[This post originally ran on the National Catholic Register in December of 2011.]
At my last prenatal visit, I saw a new midwife. Her exam room had all the usual distracting mobiles and soothing photos of crocuses and placid water birds. It also had, right on eye level as I leaned back on the paper-covered table, this photo (WARNING: not for sensitive viewers).
I was stunned—first, from the incredible insensitivity of displaying the image. At 38.5 weeks, I am barely keeping my head above the flood of a thousand anxieties about my baby, myself, my family. Maybe I’m a pampered American brat, but when I recline to hear my baby’s heartbeat, I don’t expect to be confronted with horrors. But there was a suffering child, one who was not saved, and the image of her suffering was six inches away from my head.
Even worse was the message the image implied: that formula kills.
Now, I am the breastfeedingest mother ever. I’ve spent nearly a third of my life doing little else besides producing milk. Sometimes it’s easy (people tend to give my babies nicknames like “pork chop”) and sometimes it’s very hard; but I am thoroughly convinced that breastfeeding is physically healthier for babies and mothers alike, and that the little ones are drinking in more than nutrition when they spend hours and hours folded in their mothers’ arms, fading in and out of sleep as they are fed.
So why would I object to the pro-nursing message of the photo? Because—yes, this particular child probably died because she was given formula. But she also died because because the water was likely contaminated; because formula is expensive and was probably diluted to save money; because if she had other medical needs beyond basic nutrition, these were likely ignored, because she was just a girl. The third world is flooded with medical technology that promotes sex-selective abortions, perpetuating a disastrous societal preference for baby boys.
Formula didn’t save this baby girl’s life; but it was ignorance, extreme poverty, and cruel sexism that caused her death.
So in rural, impoverished countries, formula can kill, and in most cases, breastfeeding can save lives. But showing this picture to an American woman who is already receiving prenatal care, the picture is a lie, and a cruel, manipulative one. The hand-lettered caption explained only that the mother was told she could not breastfeed both twins, and that the bottle-fed baby died. The message is clear: don’t want a skeleton for a baby? Then you had better breastfeed.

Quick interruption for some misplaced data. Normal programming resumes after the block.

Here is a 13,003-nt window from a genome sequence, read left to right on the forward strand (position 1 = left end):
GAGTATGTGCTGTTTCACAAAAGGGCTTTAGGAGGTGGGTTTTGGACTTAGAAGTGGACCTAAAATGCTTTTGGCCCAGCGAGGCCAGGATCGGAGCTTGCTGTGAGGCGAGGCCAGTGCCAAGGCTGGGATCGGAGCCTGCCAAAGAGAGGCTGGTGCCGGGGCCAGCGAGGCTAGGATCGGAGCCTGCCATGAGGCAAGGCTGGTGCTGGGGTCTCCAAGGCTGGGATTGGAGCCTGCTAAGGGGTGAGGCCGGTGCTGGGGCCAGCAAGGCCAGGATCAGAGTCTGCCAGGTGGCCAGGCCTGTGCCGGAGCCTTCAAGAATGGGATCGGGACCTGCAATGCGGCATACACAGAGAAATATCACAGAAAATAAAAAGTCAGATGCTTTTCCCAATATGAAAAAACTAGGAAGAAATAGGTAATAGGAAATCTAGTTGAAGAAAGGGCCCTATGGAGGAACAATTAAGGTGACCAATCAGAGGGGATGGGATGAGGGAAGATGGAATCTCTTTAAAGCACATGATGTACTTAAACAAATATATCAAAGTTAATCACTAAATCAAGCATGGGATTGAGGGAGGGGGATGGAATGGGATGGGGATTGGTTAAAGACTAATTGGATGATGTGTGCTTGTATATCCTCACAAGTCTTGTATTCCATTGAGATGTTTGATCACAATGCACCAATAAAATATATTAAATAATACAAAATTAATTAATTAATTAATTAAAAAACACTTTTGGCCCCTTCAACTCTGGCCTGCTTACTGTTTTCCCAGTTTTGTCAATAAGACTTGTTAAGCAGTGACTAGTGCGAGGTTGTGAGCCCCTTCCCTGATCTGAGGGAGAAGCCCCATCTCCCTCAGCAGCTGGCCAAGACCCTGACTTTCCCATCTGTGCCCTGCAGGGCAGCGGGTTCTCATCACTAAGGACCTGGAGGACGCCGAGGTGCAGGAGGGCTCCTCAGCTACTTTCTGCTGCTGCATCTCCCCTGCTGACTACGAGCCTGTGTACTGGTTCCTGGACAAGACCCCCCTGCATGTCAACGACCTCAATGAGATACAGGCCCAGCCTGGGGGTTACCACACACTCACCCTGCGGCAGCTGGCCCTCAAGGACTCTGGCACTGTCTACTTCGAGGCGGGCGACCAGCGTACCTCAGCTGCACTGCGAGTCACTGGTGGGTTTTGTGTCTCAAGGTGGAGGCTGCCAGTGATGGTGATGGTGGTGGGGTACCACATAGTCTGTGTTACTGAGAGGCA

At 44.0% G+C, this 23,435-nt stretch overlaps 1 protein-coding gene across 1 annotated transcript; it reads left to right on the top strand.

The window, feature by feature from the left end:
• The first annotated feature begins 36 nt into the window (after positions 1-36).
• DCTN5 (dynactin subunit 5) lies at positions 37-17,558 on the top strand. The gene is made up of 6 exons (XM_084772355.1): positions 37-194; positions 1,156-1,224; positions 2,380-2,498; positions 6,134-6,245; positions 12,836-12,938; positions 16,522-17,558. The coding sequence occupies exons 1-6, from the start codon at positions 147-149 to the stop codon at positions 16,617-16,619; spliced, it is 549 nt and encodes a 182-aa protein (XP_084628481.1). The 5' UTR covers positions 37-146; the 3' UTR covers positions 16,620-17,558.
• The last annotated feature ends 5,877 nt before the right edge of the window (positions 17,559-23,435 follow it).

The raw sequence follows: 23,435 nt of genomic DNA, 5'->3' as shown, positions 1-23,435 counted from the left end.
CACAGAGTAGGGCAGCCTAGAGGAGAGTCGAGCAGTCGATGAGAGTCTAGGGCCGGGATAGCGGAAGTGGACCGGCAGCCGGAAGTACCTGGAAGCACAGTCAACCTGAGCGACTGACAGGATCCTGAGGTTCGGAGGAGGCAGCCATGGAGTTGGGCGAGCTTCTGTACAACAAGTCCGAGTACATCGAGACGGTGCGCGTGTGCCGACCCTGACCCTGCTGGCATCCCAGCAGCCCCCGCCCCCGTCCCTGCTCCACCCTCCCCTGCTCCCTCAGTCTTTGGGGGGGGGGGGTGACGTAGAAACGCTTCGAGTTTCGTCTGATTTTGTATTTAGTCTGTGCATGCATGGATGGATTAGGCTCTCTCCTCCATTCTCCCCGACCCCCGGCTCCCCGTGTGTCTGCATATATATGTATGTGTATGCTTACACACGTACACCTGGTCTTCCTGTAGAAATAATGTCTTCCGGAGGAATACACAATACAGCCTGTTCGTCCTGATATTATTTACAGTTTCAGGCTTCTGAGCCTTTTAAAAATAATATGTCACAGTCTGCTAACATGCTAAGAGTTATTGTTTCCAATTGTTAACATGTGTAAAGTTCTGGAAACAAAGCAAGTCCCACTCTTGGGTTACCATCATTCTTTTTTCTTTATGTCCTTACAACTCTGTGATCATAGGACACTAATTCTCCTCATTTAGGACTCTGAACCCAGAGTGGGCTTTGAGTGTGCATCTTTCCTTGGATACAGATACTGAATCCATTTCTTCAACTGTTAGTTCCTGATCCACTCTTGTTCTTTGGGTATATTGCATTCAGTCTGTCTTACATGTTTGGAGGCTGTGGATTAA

This is simply not true in most of modern America. Mothers have a moral obligation to take good care of their children, and good care very often takes the form of offering them the best possible nutrition, which very often takes the form of breast milk. But not always. It is shameful and irresponsible to tell attentive mothers who use formula that they are slowly killing their babies.
There are mothers who want desperately to nurse, but have horrible difficulties, either physically, emotionally, or logistically. There are moms who were sexually abused, and cannot see their bodies as nourishing. There are moms who get no joy or peace in the first several months of their babies’ lives, because they struggle so long and fruitlessly with trying to breastfeed.
For me, breastfeeding is easy and pleasant. But there are lots and lots of moms who are just different from me—they have different lives, different attitudes, different needs, different priorities. They love their babies as much as I do; they simply take care of them in a different way, which makes more sense for them, for where they are in their lives right now.
I remember vividly the crushing guilt and pain I felt when, four years ago, I brought my newborn preemie in to be weighed, and the nurse gently told me that, once again, the little one had lost ground. She was losing weight on my milk, not gaining. Despite all the care and sympathy and support I was given, I felt worthless, useless. I COULDN’T EVEN FEED MY OWN BABY.
I’m glad I persisted with breastfeeding (aided by pumping and finger feeding and a round-the-clock nightmare of written schedules, trips to the hospital, and a thousand tiny silicone bits of machinery to sterilize). But if, in the midst of this ordeal, I had seen that picture of that poor skeletal baby girl whose mother COULDN’T EVEN FEED HER OWN BABY, I think I would have thrown myself in front of a truck.
Breastfeeding should be encouraged and promoted, and mothers should be given generous support by family, doctors and employers when they are trying to nurse their children. Breast is best. But there is a difference between educating women and bullying them, and many well-intentioned breastfeeding activists cross the line, in their eagerness to promote good health.
Bottle-feeding moms deserve encouragement and support, too. Caring well for our babies is a moral issue; breastfeeding is not.